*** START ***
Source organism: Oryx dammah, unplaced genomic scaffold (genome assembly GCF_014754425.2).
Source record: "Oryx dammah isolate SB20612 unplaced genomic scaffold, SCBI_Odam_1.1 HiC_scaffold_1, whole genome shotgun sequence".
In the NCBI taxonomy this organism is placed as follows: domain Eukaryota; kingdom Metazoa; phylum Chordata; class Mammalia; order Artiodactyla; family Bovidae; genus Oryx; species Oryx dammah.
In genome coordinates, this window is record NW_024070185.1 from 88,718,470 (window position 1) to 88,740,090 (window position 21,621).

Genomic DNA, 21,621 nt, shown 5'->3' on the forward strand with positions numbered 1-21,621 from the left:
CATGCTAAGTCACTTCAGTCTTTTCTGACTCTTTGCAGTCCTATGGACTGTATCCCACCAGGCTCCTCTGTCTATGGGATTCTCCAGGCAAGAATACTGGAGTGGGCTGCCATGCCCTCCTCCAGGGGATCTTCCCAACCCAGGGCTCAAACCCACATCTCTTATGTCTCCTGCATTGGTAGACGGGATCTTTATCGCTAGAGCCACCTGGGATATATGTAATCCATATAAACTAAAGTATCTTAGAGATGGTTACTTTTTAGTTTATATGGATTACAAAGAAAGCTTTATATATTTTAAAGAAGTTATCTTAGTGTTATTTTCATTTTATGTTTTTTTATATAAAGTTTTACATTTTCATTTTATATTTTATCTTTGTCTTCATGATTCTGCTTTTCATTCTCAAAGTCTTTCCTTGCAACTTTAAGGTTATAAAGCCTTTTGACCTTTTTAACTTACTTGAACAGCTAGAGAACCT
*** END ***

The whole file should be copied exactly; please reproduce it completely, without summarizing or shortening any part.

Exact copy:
Source organism: Oryx dammah, unplaced genomic scaffold (genome assembly GCF_014754425.2).
Source record: "Oryx dammah isolate SB20612 unplaced genomic scaffold, SCBI_Odam_1.1 HiC_scaffold_1, whole genome shotgun sequence".
In the NCBI taxonomy this organism is placed as follows: domain Eukaryota; kingdom Metazoa; phylum Chordata; class Mammalia; order Artiodactyla; family Bovidae; genus Oryx; species Oryx dammah.
In genome coordinates, this window is record NW_024070185.1 from 88,718,470 (window position 1) to 88,740,090 (window position 21,621).

Genomic DNA, 21,621 nt, shown 5'->3' on the forward strand with positions numbered 1-21,621 from the left:
CATGCTAAGTCACTTCAGTCTTTTCTGACTCTTTGCAGTCCTATGGACTGTATCCCACCAGGCTCCTCTGTCTATGGGATTCTCCAGGCAAGAATACTGGAGTGGGCTGCCATGCCCTCCTCCAGGGGATCTTCCCAACCCAGGGCTCAAACCCACATCTCTTATGTCTCCTGCATTGGTAGACGGGATCTTTATCGCTAGAGCCACCTGGGATATATGTAATCCATATAAACTAAAGTATCTTAGAGATGGTTACTTTTTAGTTTATATGGATTACAAAGAAAGCTTTATATATTTTAAAGAAGTTATCTTAGTGTTATTTTCATTTTATGTTTTTTTATATAAAGTTTTACATTTTCATTTTATATTTTATCTTTGTCTTCATGATTCTGCTTTTCATTCTCAAAGTCTTTCCTTGCAACTTTAAGGTTATAAAGCCTTTTGACCTTTTTAACTTACTTGAACAGCTAGAGAACCT